A beap, or bi-parental heap, is a data structure where a node usually has two parents

A B-heap is a binary heap implemented to keep subtrees in a single page. This reduces the number of pages accessed by up to a factor of ten for big heaps when using virtual memory, compared with the traditional implementation.[1] The traditional mapping of elements to locations in an array puts almost every level in a different page.

See Beap (bi-parental heap) and Heaps)

## Microbenchmarking for cache misses

Making a small part of the system make fewer cache misses means more hot cache is available for the rest of the system.

## Trees

- Trees are like a linked list but not just a straight line.
- Fundamental rule: there is one path between nodes in a tree.
- A binary tree has at most two child noes: known as the left and right children
- Trie

### Self-balancing binary search trees

A balanced tree is one of height O(log n), where n is the number of nodes in the tree.

- Red Black tree
- B-Tree
- k-d tree
- Sorted hierarchy of data
- A root node
- Left most node is the smallest, right most node is the largest
- Adding nodes that already exist: add to the right (larger)

### Terminology

- Root / top / head node
- Leaf / terminals nodes
- Child / parent

### Node traversal

- Pre-order
- In-order - left first, enumerates in sort order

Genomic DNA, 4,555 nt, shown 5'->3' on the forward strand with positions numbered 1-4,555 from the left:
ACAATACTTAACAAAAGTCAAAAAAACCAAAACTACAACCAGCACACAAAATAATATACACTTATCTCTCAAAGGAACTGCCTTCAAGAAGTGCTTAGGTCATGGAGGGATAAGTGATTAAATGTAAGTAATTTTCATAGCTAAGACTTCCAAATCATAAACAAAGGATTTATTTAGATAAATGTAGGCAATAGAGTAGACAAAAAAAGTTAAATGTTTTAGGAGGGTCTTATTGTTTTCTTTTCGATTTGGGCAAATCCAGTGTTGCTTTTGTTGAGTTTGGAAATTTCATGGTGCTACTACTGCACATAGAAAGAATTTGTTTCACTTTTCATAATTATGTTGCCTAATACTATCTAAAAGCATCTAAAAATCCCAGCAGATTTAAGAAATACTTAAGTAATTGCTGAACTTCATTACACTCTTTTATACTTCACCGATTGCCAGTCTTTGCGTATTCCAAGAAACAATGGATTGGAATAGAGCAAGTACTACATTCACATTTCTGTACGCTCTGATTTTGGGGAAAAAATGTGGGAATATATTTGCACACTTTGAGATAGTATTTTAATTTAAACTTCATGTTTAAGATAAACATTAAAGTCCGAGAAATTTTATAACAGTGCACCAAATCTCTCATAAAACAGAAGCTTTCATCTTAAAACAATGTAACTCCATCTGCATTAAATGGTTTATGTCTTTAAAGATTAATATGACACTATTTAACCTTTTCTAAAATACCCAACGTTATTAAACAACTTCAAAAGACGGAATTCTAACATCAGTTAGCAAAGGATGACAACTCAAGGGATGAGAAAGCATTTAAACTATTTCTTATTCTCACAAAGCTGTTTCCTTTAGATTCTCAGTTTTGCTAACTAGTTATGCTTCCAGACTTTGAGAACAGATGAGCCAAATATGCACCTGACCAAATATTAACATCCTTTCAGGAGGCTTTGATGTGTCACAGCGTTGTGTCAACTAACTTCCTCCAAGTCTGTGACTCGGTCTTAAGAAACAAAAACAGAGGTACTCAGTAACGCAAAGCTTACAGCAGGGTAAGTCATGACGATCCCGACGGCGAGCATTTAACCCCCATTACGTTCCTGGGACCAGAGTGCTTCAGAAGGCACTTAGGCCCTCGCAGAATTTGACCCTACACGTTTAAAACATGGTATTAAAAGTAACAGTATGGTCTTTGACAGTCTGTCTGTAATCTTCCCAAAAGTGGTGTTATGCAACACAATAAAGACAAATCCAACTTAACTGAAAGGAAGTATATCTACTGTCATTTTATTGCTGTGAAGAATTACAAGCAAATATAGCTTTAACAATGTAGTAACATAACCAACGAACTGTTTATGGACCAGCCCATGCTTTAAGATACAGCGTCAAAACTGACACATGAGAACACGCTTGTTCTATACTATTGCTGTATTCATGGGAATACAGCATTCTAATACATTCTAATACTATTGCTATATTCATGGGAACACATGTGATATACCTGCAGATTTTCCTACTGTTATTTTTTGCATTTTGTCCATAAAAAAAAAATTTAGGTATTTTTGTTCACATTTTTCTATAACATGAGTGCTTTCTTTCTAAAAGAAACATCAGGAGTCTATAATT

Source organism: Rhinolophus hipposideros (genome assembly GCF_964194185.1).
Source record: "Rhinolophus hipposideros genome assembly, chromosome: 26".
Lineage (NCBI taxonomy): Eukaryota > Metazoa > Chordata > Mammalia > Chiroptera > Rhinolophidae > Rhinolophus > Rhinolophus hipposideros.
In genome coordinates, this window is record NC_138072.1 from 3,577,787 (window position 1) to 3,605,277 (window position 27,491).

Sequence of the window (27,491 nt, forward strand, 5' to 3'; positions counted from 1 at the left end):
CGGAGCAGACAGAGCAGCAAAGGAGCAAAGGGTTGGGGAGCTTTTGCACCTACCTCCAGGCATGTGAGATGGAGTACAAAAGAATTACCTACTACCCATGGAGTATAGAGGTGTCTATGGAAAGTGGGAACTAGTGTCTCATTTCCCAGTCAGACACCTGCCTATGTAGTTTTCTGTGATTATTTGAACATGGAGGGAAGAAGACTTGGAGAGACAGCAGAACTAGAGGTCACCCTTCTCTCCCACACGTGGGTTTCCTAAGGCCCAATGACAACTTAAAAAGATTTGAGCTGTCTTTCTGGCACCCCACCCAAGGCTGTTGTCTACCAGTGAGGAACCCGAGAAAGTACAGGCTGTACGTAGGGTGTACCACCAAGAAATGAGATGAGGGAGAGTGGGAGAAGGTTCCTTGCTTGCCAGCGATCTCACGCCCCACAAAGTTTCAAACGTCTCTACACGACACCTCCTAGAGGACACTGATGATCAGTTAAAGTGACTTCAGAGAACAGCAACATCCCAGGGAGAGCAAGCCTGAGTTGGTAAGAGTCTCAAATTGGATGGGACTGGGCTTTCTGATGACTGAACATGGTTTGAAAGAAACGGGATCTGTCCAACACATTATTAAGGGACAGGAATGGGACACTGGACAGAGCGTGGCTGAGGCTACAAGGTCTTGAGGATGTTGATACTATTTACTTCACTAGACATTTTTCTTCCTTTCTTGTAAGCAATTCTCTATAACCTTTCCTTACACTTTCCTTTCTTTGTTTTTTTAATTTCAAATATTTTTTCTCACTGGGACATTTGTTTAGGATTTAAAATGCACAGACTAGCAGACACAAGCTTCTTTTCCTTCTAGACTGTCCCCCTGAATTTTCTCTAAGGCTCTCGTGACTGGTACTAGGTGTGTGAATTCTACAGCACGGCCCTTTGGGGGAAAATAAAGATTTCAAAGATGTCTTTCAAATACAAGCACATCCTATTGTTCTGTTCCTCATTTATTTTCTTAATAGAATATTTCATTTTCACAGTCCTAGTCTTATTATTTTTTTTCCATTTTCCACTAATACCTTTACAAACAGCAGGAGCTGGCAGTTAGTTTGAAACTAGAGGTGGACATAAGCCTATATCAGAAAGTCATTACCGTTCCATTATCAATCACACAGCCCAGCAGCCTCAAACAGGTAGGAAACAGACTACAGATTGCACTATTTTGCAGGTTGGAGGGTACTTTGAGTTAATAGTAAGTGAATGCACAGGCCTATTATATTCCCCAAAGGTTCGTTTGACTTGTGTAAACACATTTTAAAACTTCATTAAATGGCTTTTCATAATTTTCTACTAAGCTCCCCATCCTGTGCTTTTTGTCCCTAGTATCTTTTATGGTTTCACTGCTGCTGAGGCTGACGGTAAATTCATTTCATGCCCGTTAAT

- Post-order

### Implementation

Recursive or stack.

## AVL tree

In an AVL tree, the heights of the two child subtrees of any node differ by at most one; if at any time they differ by more than one, rebalancing is done to restore this property. Lookup, insertion, and deletion all take O(log n) time in both the average and worst cases, where n is the number of nodes in the tree prior to the operation.

## B-tree (binary tree)

A red–black tree is a kind of self-balancing binary search tree in computer science. Each node of the binary tree has an extra bit, and that bit is often interpreted as the color (red or black) of the node. These color bits are used to ensure the tree remains approximately balanced during insertions and deletions.

- Balanced: all leaf nodes same time to travel from root
- All nodes have the same capacity M
- Inner and leaf nodes require minimum fill of m >= M/2
- h = (m+1)^h
- Typically a disk optimised data structure

## Tree types

- Geohash
- R-tree - rectangle tree
- M-tree - multidimensional tree

## Bloom filter

A bloom filter tests whether an element is a member of a set.

## References

## Complexities for common data structures

See time complexities for different data structures.

See choosing the right container.

Where does O(nlogn) comes from? Stirling's approximation is where.

### Hash tables -- access/search, insert/edit, delete

Hash tables have an amortized complexity of O(1) unless there are collisions. Worst case, if everything is in the same bin, then it is O(n).

Unordered maps and set are implemented using hash tables.

### Singly linked lists

Adding/removing at the beginning is O(1), but adding at the end means search the whole list, therefore O(n). Searching is also O(n).

### Doubly Linked Lists

Store a pointer to the beginning and end. Therefore operations on the end are also O(1).

### Maps and set

Maps and sets are implemented using a red-black tree, a type of balanced binary search tree.